13. The ship propulsion system as claimed in claim 8, wherein the first filter means are integrated in the regulator device.
14. The ship propulsion system as claimed in claim 8, wherein the first filter means are designed to be adaptive, such that the respective filter characteristic value is dependent on the rotation speed of the ship's propeller.
15. The ship propulsion system as claimed in claim 8, wherein the first filter means include a filter means control input into which the rotation speed signal is fed.
16. The ship propulsion system as claimed in claim 1, wherein the regulator device includes a PI characteristic.
17. The ship propulsion system as claimed in claim 1, wherein at least one of the regulator device and the first filter means is designed to operate in at least one of digital form, analog form and mixed analog/digital form.
18. The ship propulsion system as claimed in claim 1, wherein at least one of the regulator device and the filter means is in the form of a program in at least one of a microprocessor and a microcontroller.
19. The ship propulsion system as claimed in claim 1, wherein the regulator device includes, in series, a proportional regulator, an integral regulator and an addition element, with one input of the proportional regulator forming an input into which the closed-loop control difference is fed, one output of the proportional regulator being connected to one input of an integral regulator, and the output of the proportional regulator and the output of the integral regulator being connected to inputs of the addition element, whose output forms the regulator output and is fed back to the input of the proportional regulator.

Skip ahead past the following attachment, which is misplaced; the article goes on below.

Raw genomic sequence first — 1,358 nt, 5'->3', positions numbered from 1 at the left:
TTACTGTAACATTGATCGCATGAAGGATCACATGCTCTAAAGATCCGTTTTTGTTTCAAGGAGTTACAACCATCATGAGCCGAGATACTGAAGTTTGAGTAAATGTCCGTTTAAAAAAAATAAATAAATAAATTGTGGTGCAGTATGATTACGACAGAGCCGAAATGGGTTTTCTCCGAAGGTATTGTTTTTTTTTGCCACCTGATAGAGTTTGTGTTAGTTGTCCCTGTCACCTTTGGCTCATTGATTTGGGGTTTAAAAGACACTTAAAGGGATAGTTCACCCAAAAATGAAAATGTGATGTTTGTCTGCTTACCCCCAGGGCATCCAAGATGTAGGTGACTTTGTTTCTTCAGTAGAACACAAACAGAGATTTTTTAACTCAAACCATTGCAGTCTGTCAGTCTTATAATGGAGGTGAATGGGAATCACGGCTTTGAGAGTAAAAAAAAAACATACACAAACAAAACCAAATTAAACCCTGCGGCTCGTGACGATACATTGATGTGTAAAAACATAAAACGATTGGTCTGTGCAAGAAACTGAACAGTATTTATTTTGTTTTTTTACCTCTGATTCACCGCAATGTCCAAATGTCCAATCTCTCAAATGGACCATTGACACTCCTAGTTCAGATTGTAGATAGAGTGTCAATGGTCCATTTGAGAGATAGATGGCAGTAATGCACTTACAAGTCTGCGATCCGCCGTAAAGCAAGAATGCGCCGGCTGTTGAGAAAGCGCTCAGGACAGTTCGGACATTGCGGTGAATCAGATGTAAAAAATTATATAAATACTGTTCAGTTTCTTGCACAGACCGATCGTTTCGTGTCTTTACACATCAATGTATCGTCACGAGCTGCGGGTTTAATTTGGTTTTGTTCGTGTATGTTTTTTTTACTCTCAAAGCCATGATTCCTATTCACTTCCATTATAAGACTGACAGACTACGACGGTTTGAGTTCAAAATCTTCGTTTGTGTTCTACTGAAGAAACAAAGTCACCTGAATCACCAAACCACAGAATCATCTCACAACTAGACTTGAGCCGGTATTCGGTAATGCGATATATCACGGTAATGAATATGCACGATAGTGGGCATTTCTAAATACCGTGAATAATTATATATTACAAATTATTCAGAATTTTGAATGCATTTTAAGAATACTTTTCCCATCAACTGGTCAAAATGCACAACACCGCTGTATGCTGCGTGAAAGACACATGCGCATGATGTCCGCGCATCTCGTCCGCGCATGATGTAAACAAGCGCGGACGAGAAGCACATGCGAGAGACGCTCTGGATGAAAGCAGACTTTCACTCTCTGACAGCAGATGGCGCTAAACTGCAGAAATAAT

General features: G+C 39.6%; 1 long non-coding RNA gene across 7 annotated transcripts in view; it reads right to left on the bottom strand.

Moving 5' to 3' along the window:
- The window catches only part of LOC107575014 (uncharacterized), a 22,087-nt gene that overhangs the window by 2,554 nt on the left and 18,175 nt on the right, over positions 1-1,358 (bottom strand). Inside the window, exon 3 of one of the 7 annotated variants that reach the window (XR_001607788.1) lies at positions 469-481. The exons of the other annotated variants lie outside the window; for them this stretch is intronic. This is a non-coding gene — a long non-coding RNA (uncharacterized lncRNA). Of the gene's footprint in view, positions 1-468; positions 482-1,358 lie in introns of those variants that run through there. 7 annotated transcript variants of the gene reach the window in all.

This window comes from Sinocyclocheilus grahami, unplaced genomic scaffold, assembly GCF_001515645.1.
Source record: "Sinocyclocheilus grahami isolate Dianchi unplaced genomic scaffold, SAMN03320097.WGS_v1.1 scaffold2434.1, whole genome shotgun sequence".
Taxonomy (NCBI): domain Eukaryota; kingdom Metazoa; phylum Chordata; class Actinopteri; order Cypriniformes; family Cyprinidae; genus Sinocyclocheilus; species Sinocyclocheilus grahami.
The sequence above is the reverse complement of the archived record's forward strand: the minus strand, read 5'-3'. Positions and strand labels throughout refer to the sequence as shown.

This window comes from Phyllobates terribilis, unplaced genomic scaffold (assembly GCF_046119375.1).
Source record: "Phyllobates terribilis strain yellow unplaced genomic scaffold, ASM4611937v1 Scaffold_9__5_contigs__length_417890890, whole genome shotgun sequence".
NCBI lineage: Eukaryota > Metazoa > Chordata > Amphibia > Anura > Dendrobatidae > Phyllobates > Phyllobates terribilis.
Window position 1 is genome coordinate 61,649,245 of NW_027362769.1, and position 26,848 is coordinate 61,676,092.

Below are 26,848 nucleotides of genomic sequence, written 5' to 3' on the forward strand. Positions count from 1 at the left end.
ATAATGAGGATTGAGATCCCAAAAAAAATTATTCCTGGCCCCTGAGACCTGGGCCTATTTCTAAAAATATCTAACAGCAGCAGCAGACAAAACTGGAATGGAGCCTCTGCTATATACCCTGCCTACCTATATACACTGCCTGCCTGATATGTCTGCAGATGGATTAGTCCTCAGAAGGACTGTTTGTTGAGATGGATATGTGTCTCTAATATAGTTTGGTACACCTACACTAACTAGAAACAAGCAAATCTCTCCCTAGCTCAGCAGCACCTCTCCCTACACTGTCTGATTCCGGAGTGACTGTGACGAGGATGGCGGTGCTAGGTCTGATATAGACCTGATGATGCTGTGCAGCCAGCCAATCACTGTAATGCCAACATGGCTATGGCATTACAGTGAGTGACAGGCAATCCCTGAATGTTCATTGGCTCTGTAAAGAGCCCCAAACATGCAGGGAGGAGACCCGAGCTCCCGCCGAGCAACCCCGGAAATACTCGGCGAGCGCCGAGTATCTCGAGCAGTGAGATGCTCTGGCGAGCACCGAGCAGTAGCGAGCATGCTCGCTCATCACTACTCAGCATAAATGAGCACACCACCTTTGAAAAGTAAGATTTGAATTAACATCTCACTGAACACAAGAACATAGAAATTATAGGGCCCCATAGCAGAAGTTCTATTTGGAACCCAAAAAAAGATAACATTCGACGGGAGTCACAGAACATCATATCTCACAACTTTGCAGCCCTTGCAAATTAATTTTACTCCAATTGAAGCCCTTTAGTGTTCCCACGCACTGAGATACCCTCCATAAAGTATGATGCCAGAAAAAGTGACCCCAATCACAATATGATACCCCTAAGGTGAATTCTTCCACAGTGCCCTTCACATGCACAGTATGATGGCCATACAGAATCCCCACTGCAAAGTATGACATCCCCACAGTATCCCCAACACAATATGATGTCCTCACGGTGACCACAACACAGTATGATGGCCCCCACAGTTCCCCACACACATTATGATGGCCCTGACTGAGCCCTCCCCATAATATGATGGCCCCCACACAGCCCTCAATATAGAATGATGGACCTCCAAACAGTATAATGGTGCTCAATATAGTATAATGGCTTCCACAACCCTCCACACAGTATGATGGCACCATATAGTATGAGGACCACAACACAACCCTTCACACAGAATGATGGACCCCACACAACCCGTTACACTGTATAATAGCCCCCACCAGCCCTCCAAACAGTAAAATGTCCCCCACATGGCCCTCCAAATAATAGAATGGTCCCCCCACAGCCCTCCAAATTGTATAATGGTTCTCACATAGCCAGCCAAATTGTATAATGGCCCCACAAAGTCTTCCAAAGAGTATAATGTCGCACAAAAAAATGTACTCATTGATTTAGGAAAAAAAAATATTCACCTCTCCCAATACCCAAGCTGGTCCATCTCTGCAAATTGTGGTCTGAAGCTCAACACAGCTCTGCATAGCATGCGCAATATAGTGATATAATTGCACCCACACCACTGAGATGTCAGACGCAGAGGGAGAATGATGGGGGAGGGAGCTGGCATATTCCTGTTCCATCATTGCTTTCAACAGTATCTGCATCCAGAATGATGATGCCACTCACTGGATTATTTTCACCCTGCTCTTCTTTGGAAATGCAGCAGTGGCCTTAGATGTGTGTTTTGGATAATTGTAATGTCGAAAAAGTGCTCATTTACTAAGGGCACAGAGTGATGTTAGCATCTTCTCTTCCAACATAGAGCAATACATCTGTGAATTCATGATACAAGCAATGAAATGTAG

20. The ship propulsion system as claimed in claim 19, wherein the feedback is set such that it results in a steady-state closed-loop control error of approximately 0.2% to 2%.
21. The ship propulsion system as claimed in claim 20, wherein the steady-state closed-loop control error is compensated for by a corrected nominal value n*.
22. The ship propulsion system as claimed in claim 21, wherein a nominal value compensation nL* is carried out as a function of an estimated load.
23. The ship propulsion system as claimed in claim 22, wherein the estimated load is determined on the basis of a characteristic from an uncompensated rotation speed nominal value.
24. The ship propulsion system as claimed in claim 1, wherein the actuating device is in the form of a regulator, whose nominal value input forms the control input for the actuating device.